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Can Creators Still Build an Affiliate Business On YouTube? 🤔

Fashion creator Chloe Wen shares how she monetizes an audience of 140k

Hello. Video game adaptations are all the rage in Hollywood these days, and it was only a matter of time before a creator threw their hat in the ring. Mark “Markiplier” Fischbach released the second trailer for Iron Lung (his feature film debut and an adaptation of the 2022 video game) on Saturday—and given the trailer’s sinister tone, it looks like Markiplier’s decade of reacting to horror games translates well into starring in one himself.

How a Creator Built a Six-Figure Business via Affiliate Links

Chloe Wen has built a business largely through affiliate links in the description of her library of evergreen outfit inspiration videos like her “7 Outfits for Your Week” series / by CHLOE WEN

With 140,000 subscribers on YouTube, fashion creator Chloe Wen has built a multi-six-figure business primarily through affiliate links.

How? Affiliate links—which enable creators to earn a commission from viewers clicking on their unique links to buyable products—can net creators anywhere from 5–20% of click-through sales. Those links live in Wen’s YouTube video descriptions permanently and have compounded over time.

“That’s more powerful than thousands of views because instead of getting [paid based on AdSense CPMs], you’re getting a commission on a sale, so I think there’s a lot of untapped potential there,” Wen told us.

For example:

  • Wen has an evergreen video about how to tuck in a sweater that has spiked in views every fall since it was published three years ago.

  • She’s continued to earn commissions from the links in the video’s description even if the featured products are no longer available. As long as a user buys something after clicking through to a seller using Wen’s link, she earns a commission.

FYI: YouTube and TikTok targeted affiliate links last month by removing external links in short-form videos’ descriptions.

The changes haven’t really affected Wen’s bottom line, as most of her Shorts 1) are repurposed longform videos and 2) link to her longform videos, where the affiliate links live.

“I try to encourage other small creators that it's not about how big you are, it's about who your engaged audience is. Get to know them really well. Are they buyers? What’s their price point? Are you able to target people?” Wen said. “They’re trusting you and they know that you’ll provide them with the products they want to see.”

AI Roundup: Google and Adobe Reinvent Core Offerings

Adobe teases its expansion from photo generative fill (top) to video while Google releases its DALL-E/Midjourney competitor (bottom) / Adobe, Google

Last week, two of the biggest software companies revealed major generative AI updates for some of their most popular products. The rundown for creators:

  • Adobe announces Generative Fill…for video. Dubbed “Project Fast Fill” during a demo, the new tool lets video editors add or remove objects (like a shirt tie, for example) or change a video’s background using a simple text prompt. Generative Fill for photos became a staple for Photoshop users when it debuted in May—and once Fast Fill rolls out in Premiere Pro, it could help creators quickly test different visuals and cut time from their video editing workflows.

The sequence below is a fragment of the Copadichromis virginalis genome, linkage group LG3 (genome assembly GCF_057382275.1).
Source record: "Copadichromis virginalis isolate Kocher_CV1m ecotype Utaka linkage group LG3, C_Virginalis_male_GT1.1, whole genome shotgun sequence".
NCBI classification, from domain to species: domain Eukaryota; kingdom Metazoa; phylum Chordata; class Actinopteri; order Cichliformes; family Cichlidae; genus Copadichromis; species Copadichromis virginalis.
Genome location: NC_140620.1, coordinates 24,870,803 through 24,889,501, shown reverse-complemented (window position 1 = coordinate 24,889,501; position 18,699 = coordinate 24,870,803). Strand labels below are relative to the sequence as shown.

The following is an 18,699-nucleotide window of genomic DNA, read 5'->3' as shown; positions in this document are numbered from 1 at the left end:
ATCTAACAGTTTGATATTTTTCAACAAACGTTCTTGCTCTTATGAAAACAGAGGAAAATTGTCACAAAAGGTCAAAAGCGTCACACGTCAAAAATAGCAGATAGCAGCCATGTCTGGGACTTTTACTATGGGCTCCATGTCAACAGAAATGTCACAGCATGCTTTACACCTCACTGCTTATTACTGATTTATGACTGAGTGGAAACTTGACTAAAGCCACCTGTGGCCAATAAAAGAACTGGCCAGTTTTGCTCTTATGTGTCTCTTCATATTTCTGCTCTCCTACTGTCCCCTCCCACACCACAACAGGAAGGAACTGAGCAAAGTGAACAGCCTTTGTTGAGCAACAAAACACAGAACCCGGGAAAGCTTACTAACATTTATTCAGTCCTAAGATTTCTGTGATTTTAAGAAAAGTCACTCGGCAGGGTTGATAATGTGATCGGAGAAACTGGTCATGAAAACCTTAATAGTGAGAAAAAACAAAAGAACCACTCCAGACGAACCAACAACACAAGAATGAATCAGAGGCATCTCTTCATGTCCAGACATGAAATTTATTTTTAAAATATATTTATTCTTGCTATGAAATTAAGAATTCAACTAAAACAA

• Google introduces prompt-based image generation. The company is rolling out a DALL-E/Midjourney alternative right in its trademark search engine. The new feature, which is currently available to beta testers, allows users to search for something (such as “draw a picture of a capybara wearing a chef’s hat”) and generate up to four images—with each providing descriptive, editable text details. For creators, it’s another way to quickly ideate and visualize potential projects, shots, and designs, all baked into the world’s most popular search engine.

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Unwell Network Inks Ad Sales Deal with Spotify

Alex Cooper’s Unwell podcast network signs on Spotify as its ad sales partner / Alex Cooper

Alex Cooper’s podcast network Unwell has enlisted Spotify to serve as the network’s ad sales partner across shows, Variety reported last week.

Context: In 2021, Cooper signed a three-year, $60M partnership with Spotify that brought her hit podcast Call Her Daddy and its episode library exclusively to the platform.

What it means: While Unwell—which so far produces podcasts from creators Alix Earle and Madeline Argy—is only a couple months old, the early success of Earle’s show appears to bode well for the deeper relationship between Cooper and Spotify.

According to Variety, the new ad sales partnership may also extend to future series developed by Unwell.

👀 Creator Moves

  • Kize Bae is looking for a video editor to help with long-form challenge videos.

  • The Unlazy Way is hiring a video editor to work on outdoor videos.

  • The Kenny Beecham Podcast is looking for a part-time producer to help make basketball content.

Want us to post your role? Submit one here.

🔥 Press Worthy

  • Rainbolt hosts his Geoguesser World Cup Finals, as eight remaining contestants compete for $50,000.

  • Social networking app Canopy opens a pilot program for fashion and lifestyle creators to connect and “spill the tea.”

  • Creators are launching online businesses in a matter of minutes with this free tool.*

  • Deestroying kicks off his in-season 1ON1 series in collaboration with the NFL.

  • Notion and Smooth Media are joining forces for an LA creator event next Wednesday—details here.

  • Hasan Piker raises over $500,000 for Palestinian medical organizations.

  • Beauty creator Liz Heart shares advice on what she would do if she were to start over on YouTube.

*This is sponsored advertising content.

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